On March 8, First Lady Michelle Obama traveled to Union Market to deliver remarks in celebration of the one year anniversary of “Let Girls Learn,” an initiative that mobilizes local communities to help girls around the world receive an education.
The “Let Girls Learn” initiative was initially launched by USAID in 2006, and this past March marked the one-year anniversary of the program’s re-launch. The revamped and expanded initiative is a collaborative effort by USAID, the White House, the Peace Corps and the Department of State.
Three main pillars comprise the approach of “Let Girls Learn” – Increasing Access to Quality Education, Reducing Barriers and Empowering Adolescent Girls.
The Peace Corps has adapted these pillars to develop its own, more personalized approach. According to the Peace Corps’ webpage on “Let Girls Learn,” they have three aims for the program. These include empowering local leaders “to create solutions that increase the ability of girls to go to school and champion girls’ education, “work hand in hand with local communities to create change,” and “increase the impact of Peace Corps Volunteers (PCVs) during their service.”
The initiative has boasted tremendous success since its initial launch in 2006. Following America’s lead, Japan, the U.K. and other nations have all pledged over $500 million to support similar girls’ education programs.
USAID reports a number of impressive achievements for “Let Girls Learn.” The program has operations in 18 African countries. It has trained over 300,000 teachers around the world, and the initiative provided over 35 million textbooks and teaching materials in just one year. In Ethiopia, USAID’s efforts through “Let Girl Learn” has helped the country achieve 95 percent enrollment in primary school for the past 15 years.
The re-launch of “Let Girls Learn” promises to bring even greater strides in improving access to quality education for adolescent girls. In her speech on March 3, the First Lady announced a number of new and valuable commitments to the initiative.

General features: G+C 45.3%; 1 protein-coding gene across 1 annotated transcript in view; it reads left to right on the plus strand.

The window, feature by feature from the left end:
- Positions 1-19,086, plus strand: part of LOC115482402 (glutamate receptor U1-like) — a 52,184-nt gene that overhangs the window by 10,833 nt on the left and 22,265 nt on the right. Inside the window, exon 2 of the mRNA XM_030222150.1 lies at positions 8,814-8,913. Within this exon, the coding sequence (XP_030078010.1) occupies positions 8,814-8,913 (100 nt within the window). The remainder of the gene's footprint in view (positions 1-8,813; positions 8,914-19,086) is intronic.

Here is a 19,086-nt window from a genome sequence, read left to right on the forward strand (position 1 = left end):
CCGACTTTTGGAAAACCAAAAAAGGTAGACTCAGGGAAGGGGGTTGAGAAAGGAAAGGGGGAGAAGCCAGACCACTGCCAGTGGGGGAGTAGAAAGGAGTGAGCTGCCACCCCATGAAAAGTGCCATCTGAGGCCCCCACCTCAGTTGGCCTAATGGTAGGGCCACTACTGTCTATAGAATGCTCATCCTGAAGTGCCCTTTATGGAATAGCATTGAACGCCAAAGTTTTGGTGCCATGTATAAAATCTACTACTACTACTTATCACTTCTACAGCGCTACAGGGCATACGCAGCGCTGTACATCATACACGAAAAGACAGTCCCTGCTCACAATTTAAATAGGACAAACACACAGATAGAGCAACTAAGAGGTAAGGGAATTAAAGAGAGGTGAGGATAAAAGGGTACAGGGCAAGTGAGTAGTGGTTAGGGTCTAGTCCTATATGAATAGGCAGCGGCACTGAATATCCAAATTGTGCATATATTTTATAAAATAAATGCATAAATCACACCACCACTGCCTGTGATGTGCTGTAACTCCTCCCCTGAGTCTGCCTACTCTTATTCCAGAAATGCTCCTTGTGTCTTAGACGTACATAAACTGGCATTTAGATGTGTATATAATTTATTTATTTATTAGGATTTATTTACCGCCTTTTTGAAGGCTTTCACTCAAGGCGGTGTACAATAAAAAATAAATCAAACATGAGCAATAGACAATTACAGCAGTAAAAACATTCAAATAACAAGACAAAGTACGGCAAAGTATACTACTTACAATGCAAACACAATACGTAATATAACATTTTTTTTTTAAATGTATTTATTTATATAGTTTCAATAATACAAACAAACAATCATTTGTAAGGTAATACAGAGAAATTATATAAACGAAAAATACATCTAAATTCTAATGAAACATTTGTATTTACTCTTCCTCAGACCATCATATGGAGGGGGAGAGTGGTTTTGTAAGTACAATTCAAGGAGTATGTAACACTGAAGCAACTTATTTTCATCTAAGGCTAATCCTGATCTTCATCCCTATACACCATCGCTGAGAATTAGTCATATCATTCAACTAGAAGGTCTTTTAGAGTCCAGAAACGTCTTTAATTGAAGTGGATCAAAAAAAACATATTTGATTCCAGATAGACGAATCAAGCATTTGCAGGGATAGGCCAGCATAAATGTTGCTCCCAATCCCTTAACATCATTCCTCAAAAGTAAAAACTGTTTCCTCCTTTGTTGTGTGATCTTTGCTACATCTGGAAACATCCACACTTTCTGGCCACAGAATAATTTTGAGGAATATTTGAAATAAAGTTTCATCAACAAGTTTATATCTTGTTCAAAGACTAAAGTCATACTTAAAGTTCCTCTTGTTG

Alex and Ani, a jewelry company known for its charm bangles, plans to launch a special bangle that benefits “Let Girls Learn” throughout the spring of 2016. The company will donate 20 percent of proceeds to the Peace Corps’ Let Girls Learn Fund. In an article published in US News, Chief finance and operating officer of Alex and Ani, Jayne Conway, is quoted as saying, “We all have a responsibility to help empower women to learn and succeed.”
J.Crew, Procter & Gamble, JetBlue and a number of other companies have also pledged to donate to the Peace Corps’ Let Girls Learn Fund. CSOFT International, a translation service, will help translate “Let Girls Learn” materials, such as Peace Corps training literature, into multiple languages.
These funds and services will help the Peace Corps organize community-led efforts to tackle issues that prevent girls from attending school—such as poverty, HIV and lack of sanitary products—and encourage girls’ leadership development.
The First Lady expressed her strong support of the “Let Girls Learn” initiative’s community-centered approach. On Tuesday, she stated, “In the end, that’s how we’re going to solve this problem for one girl, one school, one village at a time. If we can make this kind of progress in just a year, if we keep putting in this effort and this investment these girls deserve, we can get this done.”
– Clara Wang